Page last updated at 20:50 GMT, Thursday, 3 July 2008 21:50 UK

Eurozone rates increase to 4.25%

Jean-Claude Trichet
ECB president Jean-Claude Trichet had hinted rates would rise

Eurozone interest rates have increased for the first time in a year in an attempt to control inflation, which is at record levels.

Rising food and fuel costs encouraged the European Central Bank (ECB) to put its key rate up from 4% to 4.25%.

Inflation in the eurozone hit an annualised rate of 4% this week, the highest rate since official records began in 1996.

The move comes despite concerns that the eurozone economy is slowing.

European markets had expected the rate rise - but shares rose in reaction to comments by ECB president Jean-Claude Trichet that were interpreted as a signal that this could be a one-off rate rise rather than the first of a series.

"The monetary policy stance after today's decision will contribute to achieving our objective of price stability," Mr Trichet said.

"I have no bias and we are never pre-committed."

The statement following the rise was "nowhere near" as hawkish as most had expected, said Henk Potts, a strategist at Barclays Stockbrokers.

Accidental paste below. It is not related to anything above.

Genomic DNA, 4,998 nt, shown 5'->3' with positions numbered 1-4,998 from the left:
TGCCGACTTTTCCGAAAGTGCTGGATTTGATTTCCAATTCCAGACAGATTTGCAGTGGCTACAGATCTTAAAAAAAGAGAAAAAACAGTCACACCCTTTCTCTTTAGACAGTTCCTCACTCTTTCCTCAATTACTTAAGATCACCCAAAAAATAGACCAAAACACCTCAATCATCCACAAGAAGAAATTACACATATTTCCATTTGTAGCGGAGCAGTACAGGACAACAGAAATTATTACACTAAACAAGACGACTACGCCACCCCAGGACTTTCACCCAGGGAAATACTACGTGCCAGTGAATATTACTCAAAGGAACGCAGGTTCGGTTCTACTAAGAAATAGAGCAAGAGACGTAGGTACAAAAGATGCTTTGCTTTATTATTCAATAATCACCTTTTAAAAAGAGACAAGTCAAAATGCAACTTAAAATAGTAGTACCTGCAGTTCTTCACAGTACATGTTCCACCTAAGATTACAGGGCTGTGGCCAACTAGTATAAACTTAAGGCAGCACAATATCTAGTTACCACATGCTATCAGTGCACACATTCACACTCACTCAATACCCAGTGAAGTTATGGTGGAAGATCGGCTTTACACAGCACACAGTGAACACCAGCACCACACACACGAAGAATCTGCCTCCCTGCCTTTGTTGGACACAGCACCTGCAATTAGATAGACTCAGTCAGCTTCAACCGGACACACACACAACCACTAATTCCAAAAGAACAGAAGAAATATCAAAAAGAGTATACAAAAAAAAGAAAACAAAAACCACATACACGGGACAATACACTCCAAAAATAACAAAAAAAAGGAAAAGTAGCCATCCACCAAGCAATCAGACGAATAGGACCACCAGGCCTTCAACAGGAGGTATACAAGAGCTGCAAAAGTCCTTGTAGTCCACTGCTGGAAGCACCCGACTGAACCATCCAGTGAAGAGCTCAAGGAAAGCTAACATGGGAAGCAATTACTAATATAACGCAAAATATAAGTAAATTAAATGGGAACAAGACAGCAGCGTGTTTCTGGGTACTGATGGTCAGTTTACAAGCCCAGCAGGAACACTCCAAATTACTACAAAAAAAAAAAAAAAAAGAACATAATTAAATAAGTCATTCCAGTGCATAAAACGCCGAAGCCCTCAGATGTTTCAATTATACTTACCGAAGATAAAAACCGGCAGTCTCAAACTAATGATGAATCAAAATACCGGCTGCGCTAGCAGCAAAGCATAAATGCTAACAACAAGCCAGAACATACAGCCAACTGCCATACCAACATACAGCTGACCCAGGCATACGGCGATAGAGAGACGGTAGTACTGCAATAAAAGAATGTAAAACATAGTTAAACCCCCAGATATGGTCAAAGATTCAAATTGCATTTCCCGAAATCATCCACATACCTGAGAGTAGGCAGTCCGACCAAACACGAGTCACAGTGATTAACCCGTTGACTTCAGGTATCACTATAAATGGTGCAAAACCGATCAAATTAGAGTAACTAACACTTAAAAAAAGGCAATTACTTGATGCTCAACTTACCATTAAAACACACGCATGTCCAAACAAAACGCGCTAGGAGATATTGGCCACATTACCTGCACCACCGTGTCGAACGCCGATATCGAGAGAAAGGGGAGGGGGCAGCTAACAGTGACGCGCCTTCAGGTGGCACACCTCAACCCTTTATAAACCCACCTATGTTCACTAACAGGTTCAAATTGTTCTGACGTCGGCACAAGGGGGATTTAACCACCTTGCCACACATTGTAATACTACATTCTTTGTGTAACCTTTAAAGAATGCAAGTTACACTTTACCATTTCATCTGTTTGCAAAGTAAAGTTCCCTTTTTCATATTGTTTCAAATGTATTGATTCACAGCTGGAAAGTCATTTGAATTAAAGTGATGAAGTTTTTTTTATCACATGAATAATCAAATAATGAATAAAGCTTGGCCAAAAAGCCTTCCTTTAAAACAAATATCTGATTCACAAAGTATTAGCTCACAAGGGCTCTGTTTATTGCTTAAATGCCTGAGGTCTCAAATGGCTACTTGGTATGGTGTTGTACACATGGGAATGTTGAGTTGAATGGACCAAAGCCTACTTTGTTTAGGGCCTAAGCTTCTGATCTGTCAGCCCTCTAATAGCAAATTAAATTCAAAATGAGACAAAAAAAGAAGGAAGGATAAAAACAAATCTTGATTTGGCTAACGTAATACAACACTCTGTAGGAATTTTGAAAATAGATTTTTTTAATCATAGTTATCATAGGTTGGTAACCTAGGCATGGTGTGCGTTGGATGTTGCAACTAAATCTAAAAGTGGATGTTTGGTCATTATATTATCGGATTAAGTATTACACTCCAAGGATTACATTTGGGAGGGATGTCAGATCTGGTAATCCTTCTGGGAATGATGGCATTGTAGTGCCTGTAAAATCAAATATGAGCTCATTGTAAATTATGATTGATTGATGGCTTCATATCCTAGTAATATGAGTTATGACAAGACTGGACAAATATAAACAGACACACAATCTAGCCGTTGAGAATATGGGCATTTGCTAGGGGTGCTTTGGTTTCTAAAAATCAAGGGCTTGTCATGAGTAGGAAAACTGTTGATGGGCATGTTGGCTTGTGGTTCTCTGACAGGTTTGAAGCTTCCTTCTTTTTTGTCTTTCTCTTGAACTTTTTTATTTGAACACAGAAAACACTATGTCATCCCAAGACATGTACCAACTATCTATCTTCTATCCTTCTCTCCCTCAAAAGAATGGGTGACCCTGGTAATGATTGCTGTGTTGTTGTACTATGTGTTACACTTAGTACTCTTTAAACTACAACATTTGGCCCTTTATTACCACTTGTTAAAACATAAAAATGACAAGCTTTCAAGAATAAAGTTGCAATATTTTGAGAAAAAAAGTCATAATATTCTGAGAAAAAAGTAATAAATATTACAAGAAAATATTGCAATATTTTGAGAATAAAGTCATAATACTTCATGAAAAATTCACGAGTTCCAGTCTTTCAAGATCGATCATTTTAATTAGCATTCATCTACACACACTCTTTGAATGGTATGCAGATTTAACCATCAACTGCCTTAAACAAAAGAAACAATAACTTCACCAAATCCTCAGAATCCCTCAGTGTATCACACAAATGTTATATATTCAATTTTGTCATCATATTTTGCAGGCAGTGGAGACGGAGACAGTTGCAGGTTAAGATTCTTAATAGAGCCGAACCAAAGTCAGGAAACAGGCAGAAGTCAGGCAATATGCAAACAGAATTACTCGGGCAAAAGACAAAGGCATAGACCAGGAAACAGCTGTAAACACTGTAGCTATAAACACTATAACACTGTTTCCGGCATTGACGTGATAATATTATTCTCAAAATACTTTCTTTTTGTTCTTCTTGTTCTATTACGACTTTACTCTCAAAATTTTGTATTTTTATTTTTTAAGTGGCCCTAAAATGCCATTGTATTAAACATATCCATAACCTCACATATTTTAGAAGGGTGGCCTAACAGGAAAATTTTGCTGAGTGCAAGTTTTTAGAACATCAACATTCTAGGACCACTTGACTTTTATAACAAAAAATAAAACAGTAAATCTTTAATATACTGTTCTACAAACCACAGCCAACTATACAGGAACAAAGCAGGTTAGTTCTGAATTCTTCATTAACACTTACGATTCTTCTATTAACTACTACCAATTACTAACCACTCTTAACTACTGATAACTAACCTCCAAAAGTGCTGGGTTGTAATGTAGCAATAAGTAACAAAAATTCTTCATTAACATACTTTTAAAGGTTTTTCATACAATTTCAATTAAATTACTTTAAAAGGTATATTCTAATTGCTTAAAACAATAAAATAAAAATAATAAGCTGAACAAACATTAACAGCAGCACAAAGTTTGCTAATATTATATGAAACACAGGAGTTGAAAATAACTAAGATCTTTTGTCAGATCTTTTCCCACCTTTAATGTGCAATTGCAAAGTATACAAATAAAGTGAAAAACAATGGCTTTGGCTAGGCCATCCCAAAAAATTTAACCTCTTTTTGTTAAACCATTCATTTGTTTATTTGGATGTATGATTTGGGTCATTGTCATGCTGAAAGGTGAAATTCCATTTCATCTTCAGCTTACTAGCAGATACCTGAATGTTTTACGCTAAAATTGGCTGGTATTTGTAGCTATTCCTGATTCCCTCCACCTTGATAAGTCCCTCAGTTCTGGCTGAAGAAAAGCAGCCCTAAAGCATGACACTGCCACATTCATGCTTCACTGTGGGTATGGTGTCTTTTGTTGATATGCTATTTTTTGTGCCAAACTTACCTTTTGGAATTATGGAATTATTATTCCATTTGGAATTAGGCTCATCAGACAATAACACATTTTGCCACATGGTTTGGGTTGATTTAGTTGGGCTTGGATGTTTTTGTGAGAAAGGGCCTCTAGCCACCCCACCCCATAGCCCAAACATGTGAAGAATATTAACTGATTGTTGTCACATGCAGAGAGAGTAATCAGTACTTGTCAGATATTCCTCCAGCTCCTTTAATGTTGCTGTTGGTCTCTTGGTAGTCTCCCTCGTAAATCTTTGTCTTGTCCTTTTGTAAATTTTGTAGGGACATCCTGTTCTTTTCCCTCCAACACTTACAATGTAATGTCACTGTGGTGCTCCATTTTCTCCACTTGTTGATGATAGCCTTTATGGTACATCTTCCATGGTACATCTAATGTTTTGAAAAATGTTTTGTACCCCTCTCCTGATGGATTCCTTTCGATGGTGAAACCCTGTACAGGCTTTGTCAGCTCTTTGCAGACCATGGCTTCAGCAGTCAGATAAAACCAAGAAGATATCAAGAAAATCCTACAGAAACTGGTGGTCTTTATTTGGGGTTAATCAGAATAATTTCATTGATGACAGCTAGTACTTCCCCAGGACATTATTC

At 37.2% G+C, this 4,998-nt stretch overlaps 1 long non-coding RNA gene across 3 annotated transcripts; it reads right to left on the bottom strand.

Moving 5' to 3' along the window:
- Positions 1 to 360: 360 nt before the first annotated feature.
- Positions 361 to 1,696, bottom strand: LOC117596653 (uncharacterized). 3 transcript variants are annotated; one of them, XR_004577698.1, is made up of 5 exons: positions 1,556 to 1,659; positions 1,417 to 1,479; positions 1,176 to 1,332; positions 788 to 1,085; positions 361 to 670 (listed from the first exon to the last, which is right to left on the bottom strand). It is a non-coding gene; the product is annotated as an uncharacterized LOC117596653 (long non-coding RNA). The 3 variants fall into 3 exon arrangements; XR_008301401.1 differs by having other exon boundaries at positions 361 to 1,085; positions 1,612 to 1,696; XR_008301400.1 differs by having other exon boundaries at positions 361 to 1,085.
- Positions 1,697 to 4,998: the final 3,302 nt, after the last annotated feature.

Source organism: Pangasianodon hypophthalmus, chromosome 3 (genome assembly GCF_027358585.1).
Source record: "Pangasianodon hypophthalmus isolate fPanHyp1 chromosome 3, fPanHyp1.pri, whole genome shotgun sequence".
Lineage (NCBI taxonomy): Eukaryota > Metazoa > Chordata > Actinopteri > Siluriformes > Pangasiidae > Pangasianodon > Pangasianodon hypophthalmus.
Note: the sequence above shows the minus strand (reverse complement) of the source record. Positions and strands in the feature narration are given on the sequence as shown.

Weaker dollar

There are concerns that higher interest rates could cause the economy to slow further.

Figures released earlier on Thursday showed that the service sector of the eurozone economy, which ranges from banks to hotels, had failed to expand for the first time since June 2003.

The eurozone Purchasing Managers Index fell to 49.1 in June, compared to 58.3 in the same month in 2007. A measure below 50 indicates the sector is contracting.

The slowdown in Spain's service sector was particularly marked, leading some to suggest that Spain is heading for a recession.

The rise in eurozone interest rates had been expected to push oil prices higher.

Dr Chakib Khelil, president of the oil producers' group Opec told the BBC on Wednesday that an interest rate rise would cause the dollar to weaken further against the euro, thus making oil a more attractive investment.

Oil prices hit record levels on Thursday in anticipation of the rate rise, with Brent crude topping $146 a barrel for the first time.

Meanwhile, the dollar had sunk to a two-month low against the euro though later made ground.

Elsewhere in Europe, Sweden's central bank also put its main lending rate up to 4.5% from 4.25% in a bid to combat inflation.

"Inflation has risen substantially and is at its highest level since the mid-1990s," the Swedish Riksbank said in a statement.

It also signalled that more interest rate rises could be on their way if world oil and food prices continued to rise.

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